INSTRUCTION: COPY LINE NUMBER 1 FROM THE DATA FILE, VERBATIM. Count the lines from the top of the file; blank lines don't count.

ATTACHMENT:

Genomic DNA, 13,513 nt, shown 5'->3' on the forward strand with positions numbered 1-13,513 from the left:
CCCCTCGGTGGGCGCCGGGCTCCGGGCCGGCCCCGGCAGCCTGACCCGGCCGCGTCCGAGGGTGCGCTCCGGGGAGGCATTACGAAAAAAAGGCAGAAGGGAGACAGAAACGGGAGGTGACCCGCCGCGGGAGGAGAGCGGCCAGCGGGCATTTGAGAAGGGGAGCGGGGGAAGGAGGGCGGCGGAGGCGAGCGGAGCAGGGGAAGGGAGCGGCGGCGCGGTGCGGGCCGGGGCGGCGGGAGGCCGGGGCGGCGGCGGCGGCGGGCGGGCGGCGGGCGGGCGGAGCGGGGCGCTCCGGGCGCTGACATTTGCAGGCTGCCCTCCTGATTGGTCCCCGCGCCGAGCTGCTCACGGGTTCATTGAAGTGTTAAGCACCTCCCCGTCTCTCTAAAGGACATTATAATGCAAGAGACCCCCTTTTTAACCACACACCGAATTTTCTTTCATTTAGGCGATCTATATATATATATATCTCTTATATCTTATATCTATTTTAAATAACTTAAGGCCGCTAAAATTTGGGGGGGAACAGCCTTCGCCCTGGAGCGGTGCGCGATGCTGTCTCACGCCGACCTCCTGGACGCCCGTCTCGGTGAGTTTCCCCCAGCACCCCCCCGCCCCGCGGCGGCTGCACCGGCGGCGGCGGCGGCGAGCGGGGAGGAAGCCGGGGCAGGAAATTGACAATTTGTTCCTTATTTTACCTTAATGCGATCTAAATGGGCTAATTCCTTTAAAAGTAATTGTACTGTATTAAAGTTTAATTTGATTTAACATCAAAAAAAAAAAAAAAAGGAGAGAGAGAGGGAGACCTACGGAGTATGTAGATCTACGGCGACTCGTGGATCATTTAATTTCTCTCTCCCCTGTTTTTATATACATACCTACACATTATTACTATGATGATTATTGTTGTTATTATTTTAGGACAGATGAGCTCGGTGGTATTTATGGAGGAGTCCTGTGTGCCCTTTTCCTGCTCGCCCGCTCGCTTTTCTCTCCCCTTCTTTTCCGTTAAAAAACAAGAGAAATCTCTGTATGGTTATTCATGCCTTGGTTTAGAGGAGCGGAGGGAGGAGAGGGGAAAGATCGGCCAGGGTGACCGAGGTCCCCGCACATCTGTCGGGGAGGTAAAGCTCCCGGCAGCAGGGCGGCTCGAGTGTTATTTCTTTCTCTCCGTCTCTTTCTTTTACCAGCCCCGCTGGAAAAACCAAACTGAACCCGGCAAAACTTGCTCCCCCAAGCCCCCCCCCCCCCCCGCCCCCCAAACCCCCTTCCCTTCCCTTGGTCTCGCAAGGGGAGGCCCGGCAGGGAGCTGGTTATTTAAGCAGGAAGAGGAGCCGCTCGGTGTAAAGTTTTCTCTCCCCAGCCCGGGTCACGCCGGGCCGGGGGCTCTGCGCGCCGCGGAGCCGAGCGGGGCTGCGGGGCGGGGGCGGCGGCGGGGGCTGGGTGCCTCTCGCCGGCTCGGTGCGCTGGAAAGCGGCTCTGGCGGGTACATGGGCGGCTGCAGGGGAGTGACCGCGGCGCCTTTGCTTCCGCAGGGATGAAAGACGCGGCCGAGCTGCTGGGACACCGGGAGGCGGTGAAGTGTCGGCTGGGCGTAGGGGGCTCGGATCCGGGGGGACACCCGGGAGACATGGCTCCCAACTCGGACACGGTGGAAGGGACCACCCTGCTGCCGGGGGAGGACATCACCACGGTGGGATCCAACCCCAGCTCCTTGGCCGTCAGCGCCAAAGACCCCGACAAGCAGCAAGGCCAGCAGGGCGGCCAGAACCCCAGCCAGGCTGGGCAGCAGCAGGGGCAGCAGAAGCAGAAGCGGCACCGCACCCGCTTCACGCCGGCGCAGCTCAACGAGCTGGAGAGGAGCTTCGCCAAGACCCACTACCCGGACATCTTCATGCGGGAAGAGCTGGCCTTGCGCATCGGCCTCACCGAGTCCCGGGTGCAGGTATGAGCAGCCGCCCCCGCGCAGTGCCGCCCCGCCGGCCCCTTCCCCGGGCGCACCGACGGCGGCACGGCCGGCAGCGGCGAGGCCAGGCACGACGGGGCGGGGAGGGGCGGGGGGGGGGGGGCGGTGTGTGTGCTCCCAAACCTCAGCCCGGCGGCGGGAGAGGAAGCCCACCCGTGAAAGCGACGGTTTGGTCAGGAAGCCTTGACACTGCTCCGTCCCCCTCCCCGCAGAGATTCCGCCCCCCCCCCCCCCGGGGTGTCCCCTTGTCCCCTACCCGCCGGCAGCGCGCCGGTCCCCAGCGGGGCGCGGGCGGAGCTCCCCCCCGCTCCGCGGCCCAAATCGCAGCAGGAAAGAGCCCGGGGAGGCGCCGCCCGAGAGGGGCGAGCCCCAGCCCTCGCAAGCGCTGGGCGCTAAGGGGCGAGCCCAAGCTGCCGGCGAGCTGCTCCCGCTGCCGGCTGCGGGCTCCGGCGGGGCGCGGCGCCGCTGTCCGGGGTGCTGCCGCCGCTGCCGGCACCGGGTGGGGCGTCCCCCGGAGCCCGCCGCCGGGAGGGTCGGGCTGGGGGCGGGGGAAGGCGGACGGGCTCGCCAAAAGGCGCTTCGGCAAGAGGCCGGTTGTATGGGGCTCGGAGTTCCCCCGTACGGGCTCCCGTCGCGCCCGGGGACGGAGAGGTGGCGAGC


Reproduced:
Genomic DNA, 13,513 nt, shown 5'->3' on the forward strand with positions numbered 1-13,513 from the left: